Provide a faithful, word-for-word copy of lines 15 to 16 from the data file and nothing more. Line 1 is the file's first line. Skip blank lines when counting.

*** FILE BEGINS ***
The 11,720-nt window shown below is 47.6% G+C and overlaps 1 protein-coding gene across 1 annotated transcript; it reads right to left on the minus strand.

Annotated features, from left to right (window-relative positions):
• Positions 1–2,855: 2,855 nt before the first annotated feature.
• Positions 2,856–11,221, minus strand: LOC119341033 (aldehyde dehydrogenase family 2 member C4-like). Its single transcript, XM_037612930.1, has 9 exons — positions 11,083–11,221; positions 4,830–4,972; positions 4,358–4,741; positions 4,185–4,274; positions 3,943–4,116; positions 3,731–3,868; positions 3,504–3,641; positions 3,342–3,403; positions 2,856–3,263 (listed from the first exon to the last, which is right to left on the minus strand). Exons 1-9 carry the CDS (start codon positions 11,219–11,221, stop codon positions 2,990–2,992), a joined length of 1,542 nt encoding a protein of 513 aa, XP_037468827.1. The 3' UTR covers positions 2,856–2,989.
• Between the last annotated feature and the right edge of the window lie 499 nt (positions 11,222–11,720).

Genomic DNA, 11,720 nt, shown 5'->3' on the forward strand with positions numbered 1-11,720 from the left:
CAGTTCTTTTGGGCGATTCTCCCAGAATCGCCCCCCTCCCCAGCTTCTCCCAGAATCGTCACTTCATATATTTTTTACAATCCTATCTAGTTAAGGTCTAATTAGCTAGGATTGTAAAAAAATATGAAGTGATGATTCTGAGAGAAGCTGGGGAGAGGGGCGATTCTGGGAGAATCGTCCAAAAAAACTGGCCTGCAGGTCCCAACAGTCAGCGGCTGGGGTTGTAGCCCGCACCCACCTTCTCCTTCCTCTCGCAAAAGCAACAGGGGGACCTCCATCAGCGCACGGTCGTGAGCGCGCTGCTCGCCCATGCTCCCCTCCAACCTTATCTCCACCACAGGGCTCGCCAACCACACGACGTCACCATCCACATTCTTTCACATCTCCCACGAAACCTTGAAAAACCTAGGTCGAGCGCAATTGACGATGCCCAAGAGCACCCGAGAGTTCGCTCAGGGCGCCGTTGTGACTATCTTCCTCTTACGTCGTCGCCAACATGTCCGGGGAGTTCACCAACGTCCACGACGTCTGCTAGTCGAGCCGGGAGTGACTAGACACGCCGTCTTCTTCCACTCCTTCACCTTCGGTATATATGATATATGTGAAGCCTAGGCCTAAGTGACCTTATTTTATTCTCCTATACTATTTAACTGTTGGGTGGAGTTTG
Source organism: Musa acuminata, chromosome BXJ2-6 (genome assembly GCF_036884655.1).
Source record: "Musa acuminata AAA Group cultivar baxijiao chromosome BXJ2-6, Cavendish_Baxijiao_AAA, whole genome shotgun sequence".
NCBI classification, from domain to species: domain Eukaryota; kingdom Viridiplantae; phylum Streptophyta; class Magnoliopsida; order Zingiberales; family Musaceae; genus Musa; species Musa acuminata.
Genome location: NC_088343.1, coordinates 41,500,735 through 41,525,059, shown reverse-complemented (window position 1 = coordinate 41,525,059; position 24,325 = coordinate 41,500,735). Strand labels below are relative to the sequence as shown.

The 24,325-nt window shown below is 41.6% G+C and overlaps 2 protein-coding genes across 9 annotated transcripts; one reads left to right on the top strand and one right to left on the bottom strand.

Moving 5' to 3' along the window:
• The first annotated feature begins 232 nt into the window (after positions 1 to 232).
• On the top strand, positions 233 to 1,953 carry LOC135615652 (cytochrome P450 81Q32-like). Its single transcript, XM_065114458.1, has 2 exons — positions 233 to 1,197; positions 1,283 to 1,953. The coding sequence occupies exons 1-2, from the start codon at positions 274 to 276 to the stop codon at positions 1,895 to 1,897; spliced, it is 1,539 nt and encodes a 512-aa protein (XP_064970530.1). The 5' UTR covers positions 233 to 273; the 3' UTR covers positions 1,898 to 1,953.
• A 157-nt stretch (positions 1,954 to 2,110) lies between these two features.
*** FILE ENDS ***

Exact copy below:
• On the top strand, positions 233 to 1,953 carry LOC135615652 (cytochrome P450 81Q32-like). Its single transcript, XM_065114458.1, has 2 exons — positions 233 to 1,197; positions 1,283 to 1,953. The coding sequence occupies exons 1-2, from the start codon at positions 274 to 276 to the stop codon at positions 1,895 to 1,897; spliced, it is 1,539 nt and encodes a 512-aa protein (XP_064970530.1). The 5' UTR covers positions 233 to 273; the 3' UTR covers positions 1,898 to 1,953.
• A 157-nt stretch (positions 1,954 to 2,110) lies between these two features.